Some big news came out of Twitter late Friday night. The social media behemoth announced it will be cutting off “fire hose” access to its data and will no longer licence its stream of half a billion daily tweets to third party data resellers. Here on out Twitter will be using its own in-house data analytics team, a predictable shift considering the company’s 2014 acquisition of Gnip.
The play revolves around the use of unfiltered, full stream Tweets and related metadata associated with the tweets, called “fire hose data”. The Gnip firehose product provides access to every tweet with a certain link or user mention allowing businesses to capture and analyze every activity and every publicly available tweet ever made through full real-time streams of public data from social networks.
The announcement marks a shift in the supply chain of big data. Many companies use raw Twitter data for commercial purposes such as building products and analyzing business practices. Now Twitter will be in greater control of this ecosystem, by requiring these companies to deal directly with them. Prior to the change, mega data resellers such as DataSift, would provide data analytics services to thousands of businesses, who would then serve thousands more. Twitter will be terminating agreements with third party re-sellers of Twitter firehose data. In order to shift towards working directly with data customers, the company says it is transitioning towards having its data customers receive raw data for commercial use directly from Twitter.
Twitter now has one less privacy issue to worry about. By consolidating and controlling its mega data, Twitter removes an additional risk of data breach by removing a link in the data transfer chain. By keeping the analysis in house, Twitter is creating both a revenue stream by selling the data analytics and eliminating one extra party that they would otherwise share users’ personal information with, and from whom they would require the maintenance of certain privacy standards.
Big data is the resulting union between the ever increasing volumes of information through online activities and ever more sophisticated technologies that enable analysis of the data for commercial purposes. The acquired knowledge from big data analysis can be an extremely powerful tool for business. Companies are investing in big data analytics hoping to be able to reap the same advantages other businesses have gained from big data insights, such as the company behind Candy Crush game. Big data also triggers privacy law concerns. The more sophisticated and profitable the industry gets, businesses are re-orienting their business models, like Twitter did a few days ago.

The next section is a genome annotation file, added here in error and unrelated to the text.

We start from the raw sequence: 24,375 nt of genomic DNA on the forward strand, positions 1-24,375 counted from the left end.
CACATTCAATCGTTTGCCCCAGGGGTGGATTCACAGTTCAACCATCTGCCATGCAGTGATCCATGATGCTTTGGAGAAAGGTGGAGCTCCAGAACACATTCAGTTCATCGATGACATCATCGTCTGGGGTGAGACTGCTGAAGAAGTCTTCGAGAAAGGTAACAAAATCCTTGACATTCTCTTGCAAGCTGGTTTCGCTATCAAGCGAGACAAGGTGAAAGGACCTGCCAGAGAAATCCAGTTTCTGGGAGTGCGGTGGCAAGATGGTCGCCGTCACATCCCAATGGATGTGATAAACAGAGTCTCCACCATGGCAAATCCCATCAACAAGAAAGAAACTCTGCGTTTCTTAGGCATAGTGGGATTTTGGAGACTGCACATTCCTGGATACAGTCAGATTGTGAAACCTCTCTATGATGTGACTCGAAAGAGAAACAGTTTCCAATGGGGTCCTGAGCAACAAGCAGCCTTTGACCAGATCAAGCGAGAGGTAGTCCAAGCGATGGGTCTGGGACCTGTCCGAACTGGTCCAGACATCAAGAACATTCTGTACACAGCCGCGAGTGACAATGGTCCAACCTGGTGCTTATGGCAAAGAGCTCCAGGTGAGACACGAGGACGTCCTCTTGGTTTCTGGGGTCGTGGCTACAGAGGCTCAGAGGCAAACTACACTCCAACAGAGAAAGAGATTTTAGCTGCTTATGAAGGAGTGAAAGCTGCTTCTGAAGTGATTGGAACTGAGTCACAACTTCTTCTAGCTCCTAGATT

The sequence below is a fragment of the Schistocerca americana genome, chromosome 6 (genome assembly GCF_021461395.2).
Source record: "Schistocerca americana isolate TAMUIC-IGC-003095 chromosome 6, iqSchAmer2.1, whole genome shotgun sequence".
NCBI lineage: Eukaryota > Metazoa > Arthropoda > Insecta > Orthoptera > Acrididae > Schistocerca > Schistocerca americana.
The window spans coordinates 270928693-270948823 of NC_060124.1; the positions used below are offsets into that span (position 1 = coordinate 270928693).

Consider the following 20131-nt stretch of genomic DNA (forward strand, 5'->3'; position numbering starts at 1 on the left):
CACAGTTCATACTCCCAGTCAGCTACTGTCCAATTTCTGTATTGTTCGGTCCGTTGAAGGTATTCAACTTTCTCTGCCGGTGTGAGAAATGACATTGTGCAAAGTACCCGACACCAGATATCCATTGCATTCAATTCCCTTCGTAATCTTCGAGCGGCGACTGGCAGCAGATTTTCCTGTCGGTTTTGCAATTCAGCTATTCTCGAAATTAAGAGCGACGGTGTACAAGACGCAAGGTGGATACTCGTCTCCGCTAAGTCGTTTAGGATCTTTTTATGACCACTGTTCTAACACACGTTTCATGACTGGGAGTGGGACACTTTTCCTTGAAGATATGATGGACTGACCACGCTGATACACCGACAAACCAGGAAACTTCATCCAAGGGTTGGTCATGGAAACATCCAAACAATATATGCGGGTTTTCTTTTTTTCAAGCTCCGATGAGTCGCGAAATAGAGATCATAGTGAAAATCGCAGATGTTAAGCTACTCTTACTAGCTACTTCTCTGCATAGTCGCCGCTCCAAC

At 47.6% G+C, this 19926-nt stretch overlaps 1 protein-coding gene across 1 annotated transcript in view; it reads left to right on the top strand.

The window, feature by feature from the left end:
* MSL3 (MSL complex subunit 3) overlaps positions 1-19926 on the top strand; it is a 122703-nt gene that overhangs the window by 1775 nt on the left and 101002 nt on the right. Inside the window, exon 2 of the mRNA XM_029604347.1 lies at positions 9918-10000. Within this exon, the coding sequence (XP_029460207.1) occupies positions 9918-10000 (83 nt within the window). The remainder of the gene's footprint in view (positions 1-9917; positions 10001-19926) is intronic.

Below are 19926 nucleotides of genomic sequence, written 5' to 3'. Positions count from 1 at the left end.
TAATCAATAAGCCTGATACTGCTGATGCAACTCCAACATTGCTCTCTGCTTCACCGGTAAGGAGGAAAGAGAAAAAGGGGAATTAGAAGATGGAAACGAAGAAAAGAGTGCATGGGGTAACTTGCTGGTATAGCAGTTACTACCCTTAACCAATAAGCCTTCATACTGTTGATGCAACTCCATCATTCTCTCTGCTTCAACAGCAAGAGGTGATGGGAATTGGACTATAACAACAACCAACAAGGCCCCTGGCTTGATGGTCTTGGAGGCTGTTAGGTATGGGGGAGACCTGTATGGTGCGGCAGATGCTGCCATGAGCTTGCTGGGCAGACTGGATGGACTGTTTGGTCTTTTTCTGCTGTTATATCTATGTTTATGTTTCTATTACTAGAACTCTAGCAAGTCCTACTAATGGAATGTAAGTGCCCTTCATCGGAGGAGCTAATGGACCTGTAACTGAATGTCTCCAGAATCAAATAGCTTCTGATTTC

The other consequence of this growing industry is that data analytics services are finding new types of data to analyze. Without having Twitter to rely on, some fire hose data resellers will be recalibrating their focus on other types of data, such at that derived from Facebook. One buzzword that has begun to pop up more and more is “topic data”, a new type of data with an alleged broad range of applications.
The most important source for topic data is Facebook. Topic data is data that includes what audiences are saying on Facebook about events, brands, subjects and activities. According to Facebook, this data is shown to marketers in a way that keeps personal information private. The topic data analytics can be used to inform marketing decisions on Facebook and other channels. An example, given by Facebook, is that with topic data a business selling hair products can see the demographics on people talking about the effect of the weather on their hair. Availability of this type of information has caused great excitement among the Internet marketing industry. The availability of this data means that marketers can start analyzing consumer dynamics better and earlier in the product research phase.
Topic data may be extremely useful for Internet marketers. That is, as long as privacy protections can be properly implemented and maintained. According to the data analytics businesses involved, topic data will maintain the privacy of the personal information because the information is anonymized and aggregated. To begin with, Facebook has said that topic data will only be available to partners in the US and the UK. Its not clear whether or not the topic data made available to these companies will be derived from Facebook users located in other jurisdictions. Certain uncertainties are raised in the context of tracking and profiling activities, namely the issue of personal identifying information. Whether or not information can be associated with an identifiable individual is a triggering event for the application of privacy laws, such as PIPEDA. These ambiguities will likely extend to topic data, insofar is “it is not always clear at what point an online profile may actually be associated with and identifiable individual”. We will have to keep close watch as to what type of data “topic data” includes.